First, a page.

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N71134 accident description

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Crash location Unknown
Nearest city Des Moines, IA
40.664752°N, 92.005175°W

Tail number N71134
Accident date 03 Nov 2000
Aircraft type Luscombe 8A
Additional details: None

NTSB description


On November 3, 2000, at 1647 central standard time, a Luscombe 8A, N71134, piloted by an airline transport pilot, was destroyed when during an approach to land on runway 31R (9,001 feet by 150 feet, dry asphalt) at the Des Moines International Airport (DSM), Des Moines, Iowa, it departed controlled flight and impacted the terrain. A post crash fire ensued. Visual meteorological conditions prevailed at the time of the accident. The personal flight was being conducted under the provisions of 14 CFR Part 91. No flight plan was on file. The pilot was fatally injured. The local flight originated at Des Moines, Iowa, at an unknown time.

At 1641, N71134 contacted DSM Approach Control. The east controller informed the pilot that the current winds at Des Moines were 280 degrees at 3 knots, to expect runway 31L, and maintain 2,500 feet mean sea level.

At 1642, the east controller told N71134 to turn 15 degrees left. The pilot acknowledged with "turn fifteen degrees left." The controller asked if the pilot had the airport in sight. The pilot responded, "airport in sight." The controller then told the pilot to fly inbound on the extended centerline for runway 23 until turning on to the left downwind for runway 31L.

At 1644, N71134 contacted DSM Air Traffic Control Tower (ATCT). DSM ATCT instructed the pilot to turn left on downwind for runway 31L at mid-field.

At 1646, the pilot asked the tower controller if there was any chance that he could land on runway 31R. The tower controller told the pilot to keep it (the turn) tight, and asked the pilot if he could turn base from where he was. The pilot said that he could.

A witness on the ground said the airplane made a tight turn in toward the runway and immediately turned to final with a very steep bank. The witness said the airplane then turned into a steeper bank, almost 90 degrees. The witness said that at impact the airplane's wings were perpendicular to the ground and the nose was pitched down approximately 20 degrees. The witness said that an Access Air, Boeing 737 had landed on runway 31R just before the accident occurred.

A flight crew in the cockpit of a Saab 340 airplane operated by Chicago Express Airlines witnessed the airplane initiate its final approach to the crash. The captain said that he noticed the airplane directly off the nose of their airplane "flying what appeared to be a tight approach to runway 31R." The captain said he pointed the airplane out to the first officer. "We followed the airplane as it maintained a constant bank, starting from a downwind position until finally rolling wings level on what appeared from our position to be final approach. The wings were level only for a moment when the airplane sharply rolled into a 90-degree bank angle before impacting the ground." The captain said that from his position he did not see the airplane hit the ground.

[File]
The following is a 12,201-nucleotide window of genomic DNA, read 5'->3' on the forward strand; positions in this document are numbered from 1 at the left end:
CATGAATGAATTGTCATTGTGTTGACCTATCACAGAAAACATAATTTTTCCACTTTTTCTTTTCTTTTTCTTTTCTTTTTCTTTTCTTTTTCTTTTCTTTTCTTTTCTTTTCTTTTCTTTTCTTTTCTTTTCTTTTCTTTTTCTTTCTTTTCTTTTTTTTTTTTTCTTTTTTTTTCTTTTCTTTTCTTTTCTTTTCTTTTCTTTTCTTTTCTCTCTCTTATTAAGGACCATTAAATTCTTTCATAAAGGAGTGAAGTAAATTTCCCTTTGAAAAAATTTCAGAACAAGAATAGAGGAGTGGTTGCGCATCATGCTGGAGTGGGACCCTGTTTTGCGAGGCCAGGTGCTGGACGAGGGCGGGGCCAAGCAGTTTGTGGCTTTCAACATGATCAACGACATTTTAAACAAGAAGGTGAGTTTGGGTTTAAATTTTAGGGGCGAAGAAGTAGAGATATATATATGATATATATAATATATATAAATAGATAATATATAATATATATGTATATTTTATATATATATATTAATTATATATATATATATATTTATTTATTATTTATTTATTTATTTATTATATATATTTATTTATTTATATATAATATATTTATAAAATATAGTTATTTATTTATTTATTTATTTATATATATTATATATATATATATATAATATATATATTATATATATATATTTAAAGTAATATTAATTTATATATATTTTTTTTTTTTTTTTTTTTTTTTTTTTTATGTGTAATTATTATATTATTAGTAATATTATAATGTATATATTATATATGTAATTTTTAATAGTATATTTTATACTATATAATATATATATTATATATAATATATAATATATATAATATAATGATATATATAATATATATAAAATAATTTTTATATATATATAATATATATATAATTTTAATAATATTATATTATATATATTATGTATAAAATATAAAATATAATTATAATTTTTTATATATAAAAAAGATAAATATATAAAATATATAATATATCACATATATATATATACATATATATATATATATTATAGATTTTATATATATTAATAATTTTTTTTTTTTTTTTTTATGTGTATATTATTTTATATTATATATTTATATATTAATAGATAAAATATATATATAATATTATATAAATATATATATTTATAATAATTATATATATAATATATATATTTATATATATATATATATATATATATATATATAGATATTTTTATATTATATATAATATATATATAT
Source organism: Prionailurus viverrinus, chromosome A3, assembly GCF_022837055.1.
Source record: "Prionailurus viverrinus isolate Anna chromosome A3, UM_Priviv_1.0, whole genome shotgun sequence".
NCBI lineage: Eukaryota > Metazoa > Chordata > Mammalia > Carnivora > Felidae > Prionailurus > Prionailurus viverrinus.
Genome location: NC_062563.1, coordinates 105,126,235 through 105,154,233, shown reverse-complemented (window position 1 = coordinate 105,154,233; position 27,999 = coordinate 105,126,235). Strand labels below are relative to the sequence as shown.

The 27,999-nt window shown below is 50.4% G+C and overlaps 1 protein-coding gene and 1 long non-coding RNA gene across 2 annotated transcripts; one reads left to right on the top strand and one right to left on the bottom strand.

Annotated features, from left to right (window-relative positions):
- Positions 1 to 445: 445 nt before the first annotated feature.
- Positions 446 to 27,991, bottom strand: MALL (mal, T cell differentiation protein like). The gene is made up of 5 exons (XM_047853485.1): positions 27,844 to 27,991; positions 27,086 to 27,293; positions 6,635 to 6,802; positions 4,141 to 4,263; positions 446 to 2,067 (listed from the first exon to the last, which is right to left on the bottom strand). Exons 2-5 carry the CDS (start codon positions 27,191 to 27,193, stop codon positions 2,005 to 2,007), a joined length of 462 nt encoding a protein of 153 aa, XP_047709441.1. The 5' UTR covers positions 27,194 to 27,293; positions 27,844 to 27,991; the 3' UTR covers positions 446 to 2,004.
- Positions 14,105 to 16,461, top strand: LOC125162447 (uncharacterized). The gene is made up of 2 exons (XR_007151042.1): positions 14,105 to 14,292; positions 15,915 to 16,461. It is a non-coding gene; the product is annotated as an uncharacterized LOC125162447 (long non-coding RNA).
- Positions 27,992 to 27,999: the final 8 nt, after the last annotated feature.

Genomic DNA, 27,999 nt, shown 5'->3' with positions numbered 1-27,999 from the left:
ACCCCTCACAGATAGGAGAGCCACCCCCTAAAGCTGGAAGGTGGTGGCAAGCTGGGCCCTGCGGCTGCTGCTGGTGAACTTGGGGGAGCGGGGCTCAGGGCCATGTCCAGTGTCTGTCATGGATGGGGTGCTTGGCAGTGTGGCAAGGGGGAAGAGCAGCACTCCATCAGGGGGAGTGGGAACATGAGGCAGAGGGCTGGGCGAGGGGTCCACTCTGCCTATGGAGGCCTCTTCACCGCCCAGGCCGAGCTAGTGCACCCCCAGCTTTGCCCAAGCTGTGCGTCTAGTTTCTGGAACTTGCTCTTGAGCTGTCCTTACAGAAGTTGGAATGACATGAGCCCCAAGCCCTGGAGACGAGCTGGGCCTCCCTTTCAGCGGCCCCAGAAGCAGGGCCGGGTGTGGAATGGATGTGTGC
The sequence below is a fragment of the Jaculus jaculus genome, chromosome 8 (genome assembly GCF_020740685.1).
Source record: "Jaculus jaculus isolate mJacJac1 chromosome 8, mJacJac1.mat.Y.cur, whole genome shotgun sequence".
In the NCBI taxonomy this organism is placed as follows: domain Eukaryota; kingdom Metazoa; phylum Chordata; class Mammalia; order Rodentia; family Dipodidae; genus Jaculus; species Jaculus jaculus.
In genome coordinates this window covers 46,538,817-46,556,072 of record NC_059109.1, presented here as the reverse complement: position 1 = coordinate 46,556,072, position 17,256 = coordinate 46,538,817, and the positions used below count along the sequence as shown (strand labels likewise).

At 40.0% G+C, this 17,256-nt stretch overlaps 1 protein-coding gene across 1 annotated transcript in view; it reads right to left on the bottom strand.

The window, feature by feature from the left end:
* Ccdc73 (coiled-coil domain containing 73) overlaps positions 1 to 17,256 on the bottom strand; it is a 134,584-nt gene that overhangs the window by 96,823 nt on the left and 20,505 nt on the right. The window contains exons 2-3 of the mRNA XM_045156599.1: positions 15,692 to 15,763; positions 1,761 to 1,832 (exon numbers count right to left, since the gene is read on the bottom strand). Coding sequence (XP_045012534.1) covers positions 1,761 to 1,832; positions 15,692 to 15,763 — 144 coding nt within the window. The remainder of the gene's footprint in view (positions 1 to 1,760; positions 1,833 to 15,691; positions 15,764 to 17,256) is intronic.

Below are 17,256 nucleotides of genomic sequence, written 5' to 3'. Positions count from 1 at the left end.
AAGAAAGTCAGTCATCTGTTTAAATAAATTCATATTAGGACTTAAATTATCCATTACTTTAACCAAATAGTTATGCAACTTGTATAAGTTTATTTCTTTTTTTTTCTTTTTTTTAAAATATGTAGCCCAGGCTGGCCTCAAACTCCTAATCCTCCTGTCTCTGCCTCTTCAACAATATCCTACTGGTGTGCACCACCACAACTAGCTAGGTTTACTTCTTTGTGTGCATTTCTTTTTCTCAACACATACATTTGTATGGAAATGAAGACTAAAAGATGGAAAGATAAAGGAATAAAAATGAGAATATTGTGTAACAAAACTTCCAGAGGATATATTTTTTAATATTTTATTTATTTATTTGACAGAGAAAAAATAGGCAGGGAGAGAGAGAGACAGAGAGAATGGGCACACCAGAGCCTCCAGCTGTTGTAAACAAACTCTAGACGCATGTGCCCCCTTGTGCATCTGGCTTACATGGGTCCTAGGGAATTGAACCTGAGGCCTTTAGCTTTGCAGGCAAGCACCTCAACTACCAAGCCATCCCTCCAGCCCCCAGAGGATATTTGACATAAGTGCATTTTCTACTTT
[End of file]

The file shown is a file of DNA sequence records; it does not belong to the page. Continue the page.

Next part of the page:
The first officer said that the way their airplane is parked at Gate A5 at DSM, the Saab 340 faced the approach end of runway 31R. She said, "An airplane in a close tight right hand pattern for 31R caught our attention. We watched the approach from downwind, base, and final. The airplane was in a continuous steep right hand bank throughout the approach. The airplane rolled out on final, wings level at approximately just over its wing span height from the ground. Two seconds after rolling wings level on final the airplane turned 90 degrees to the right. Its wings were perpendicular with the ground. A second later its right wing hit the ground at that same ninety degree angle, the wing appeared to disintegrate into the ground and the sight became a cloud of dust directly followed by a fire."


The pilot was a full-time employee of the Iowa Air National Guard where he served as the Operations Group Commander and F-16 pilot for the 132nd Fighter Wing at DSM. The pilot held an airline transport pilot certificate with a multiengine land airplane rating and commercial privileges for single engine land airplanes, issued August 5, 1997. The pilot also held a second-class medical certificate listing no restrictions, dated September 5, 2000. According to flight and medical records obtained from the Air National Guard, Federal Aviation Administration (FAA), and the pilot's family, the pilot had approximately 3,700 total flying hours and approximately 22 hours in the accident airplane.